An eight-year mission is now complete to make the world a safer place. Thursday, a celebration was held as the Pueblo Chemical Depot destroyed its last chemical weapon.
This is part of an international commitment that the United States and 192 other countries made to destroy chemical stockpiles around the world, which is part of the Chemical Weapons Convention that went into effect in 1997.
The Organization for the Prohibition of Chemical Weapons, which was set up by the United Nations to implement the Chemical Weapons Convention, says its creation has been partially responsible for ridding the world of chemical weapons. The organization says 99% of the world's declared stockpile of weapons has been destroyed as of May, 2023.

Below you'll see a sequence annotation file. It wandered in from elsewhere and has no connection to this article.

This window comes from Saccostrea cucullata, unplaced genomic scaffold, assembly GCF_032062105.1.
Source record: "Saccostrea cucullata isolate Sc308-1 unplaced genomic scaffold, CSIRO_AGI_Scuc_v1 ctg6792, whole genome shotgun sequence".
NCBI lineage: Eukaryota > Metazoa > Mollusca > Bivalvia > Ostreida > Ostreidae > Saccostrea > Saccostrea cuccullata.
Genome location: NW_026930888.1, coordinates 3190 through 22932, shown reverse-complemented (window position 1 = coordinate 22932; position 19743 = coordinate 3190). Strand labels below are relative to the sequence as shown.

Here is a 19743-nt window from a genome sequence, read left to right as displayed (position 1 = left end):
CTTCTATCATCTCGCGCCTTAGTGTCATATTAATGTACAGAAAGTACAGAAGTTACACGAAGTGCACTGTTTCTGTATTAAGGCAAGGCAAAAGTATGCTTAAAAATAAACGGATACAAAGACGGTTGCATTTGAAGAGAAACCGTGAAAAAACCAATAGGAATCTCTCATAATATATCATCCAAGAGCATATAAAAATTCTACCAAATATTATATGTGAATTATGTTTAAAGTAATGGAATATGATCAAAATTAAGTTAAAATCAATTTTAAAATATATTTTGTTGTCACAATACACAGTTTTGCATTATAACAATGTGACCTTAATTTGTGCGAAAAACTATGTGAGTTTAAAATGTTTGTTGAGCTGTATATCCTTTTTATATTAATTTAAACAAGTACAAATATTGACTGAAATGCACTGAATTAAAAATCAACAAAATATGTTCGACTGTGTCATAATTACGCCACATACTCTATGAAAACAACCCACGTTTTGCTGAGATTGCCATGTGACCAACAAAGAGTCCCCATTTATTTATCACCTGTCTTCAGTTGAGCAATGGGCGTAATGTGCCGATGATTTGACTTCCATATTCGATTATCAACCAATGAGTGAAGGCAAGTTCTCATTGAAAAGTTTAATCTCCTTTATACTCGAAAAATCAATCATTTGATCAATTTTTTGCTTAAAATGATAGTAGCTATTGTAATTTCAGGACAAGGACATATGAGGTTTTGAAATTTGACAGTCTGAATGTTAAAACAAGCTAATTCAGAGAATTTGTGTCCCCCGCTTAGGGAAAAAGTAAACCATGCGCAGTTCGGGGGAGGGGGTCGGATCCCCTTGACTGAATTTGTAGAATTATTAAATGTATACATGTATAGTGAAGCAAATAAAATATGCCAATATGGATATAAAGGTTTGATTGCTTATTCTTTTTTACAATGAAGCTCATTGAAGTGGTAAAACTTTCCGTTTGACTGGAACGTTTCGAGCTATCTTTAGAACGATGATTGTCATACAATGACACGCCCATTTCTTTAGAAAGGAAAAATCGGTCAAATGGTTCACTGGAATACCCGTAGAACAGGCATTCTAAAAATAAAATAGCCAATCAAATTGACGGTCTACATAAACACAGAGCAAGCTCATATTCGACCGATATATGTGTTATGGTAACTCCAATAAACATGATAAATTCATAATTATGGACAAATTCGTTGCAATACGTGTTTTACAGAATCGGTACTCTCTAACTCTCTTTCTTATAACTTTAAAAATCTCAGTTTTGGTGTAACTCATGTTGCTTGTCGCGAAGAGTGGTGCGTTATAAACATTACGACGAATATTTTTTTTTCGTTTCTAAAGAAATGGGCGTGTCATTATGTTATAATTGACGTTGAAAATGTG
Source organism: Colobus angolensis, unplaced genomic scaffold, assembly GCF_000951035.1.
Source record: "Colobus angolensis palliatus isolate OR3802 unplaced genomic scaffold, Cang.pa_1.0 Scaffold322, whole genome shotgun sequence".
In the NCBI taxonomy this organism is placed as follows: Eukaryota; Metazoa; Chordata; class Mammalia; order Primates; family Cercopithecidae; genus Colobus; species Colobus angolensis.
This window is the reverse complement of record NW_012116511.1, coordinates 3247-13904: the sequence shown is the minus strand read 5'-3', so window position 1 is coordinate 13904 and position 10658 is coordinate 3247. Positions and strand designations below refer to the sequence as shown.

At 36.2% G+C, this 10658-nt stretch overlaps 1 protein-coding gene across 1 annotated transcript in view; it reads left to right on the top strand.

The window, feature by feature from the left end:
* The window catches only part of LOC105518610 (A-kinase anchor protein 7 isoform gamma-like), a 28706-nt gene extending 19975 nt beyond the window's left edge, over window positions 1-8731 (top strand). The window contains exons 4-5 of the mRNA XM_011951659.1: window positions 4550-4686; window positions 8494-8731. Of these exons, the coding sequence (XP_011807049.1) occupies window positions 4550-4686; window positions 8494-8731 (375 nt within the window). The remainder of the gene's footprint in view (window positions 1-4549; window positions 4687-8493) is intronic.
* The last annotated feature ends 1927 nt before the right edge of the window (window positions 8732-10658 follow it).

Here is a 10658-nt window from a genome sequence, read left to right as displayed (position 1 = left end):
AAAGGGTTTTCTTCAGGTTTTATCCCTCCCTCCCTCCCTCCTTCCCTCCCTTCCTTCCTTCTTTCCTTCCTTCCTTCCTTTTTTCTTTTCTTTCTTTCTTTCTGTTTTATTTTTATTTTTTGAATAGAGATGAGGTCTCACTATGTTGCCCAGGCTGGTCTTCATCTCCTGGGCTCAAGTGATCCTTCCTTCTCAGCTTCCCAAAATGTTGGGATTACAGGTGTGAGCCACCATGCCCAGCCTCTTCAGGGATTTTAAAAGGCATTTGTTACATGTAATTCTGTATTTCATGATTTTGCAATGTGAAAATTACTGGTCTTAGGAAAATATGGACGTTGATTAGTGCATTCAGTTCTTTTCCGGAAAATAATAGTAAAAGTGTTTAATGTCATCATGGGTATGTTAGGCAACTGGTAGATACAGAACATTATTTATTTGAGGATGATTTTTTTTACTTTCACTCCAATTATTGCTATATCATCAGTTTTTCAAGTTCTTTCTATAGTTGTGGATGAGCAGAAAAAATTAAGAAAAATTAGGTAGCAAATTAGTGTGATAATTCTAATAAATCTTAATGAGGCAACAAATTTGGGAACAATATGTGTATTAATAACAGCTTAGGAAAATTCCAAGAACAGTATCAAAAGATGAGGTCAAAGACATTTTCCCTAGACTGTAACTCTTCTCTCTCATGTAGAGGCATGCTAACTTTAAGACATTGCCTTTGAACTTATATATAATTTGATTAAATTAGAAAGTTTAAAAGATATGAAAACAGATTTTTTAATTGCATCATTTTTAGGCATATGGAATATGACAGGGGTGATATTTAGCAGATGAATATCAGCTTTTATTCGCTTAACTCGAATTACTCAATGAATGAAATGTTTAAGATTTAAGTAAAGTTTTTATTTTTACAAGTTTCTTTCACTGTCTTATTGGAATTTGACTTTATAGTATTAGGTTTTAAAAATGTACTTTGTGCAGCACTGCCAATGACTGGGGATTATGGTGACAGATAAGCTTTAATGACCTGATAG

In Pueblo, a team has been working to destroy more than 750,000 shells and mortars of mustard gas, and Thursday the last one was destroyed.
“The Bechtel Pueblo Team is honored to be a partner with our community, state, Pueblo Chemical Depot, and Department of Defense to design, build, test, and safely operate the innovative Pueblo Chemical Agent-Destruction Pilot Plant (PCAPP) facility to accomplish this feat,” said Todd Ailes, project manager, Bechtel Pueblo Team. “I am extremely proud of the dedication of our workforce and teaming partners to ensure the U.S. commitment to the Chemical Weapons Convention was met in an environmentally safe and sound manner.”
The next phase for the Pueblo Chemical Depot is closing and demolishing the site in a safe and environmentally friendly way, which should take at least four years according to the Bechtel group.
The remaining stockpile of U.S. Chemical Weapons is currently undergoing destruction at the Blue Grass Army Depot in Kentucky. The Betchel-led team there believes the destruction of the weapons will finish soon.
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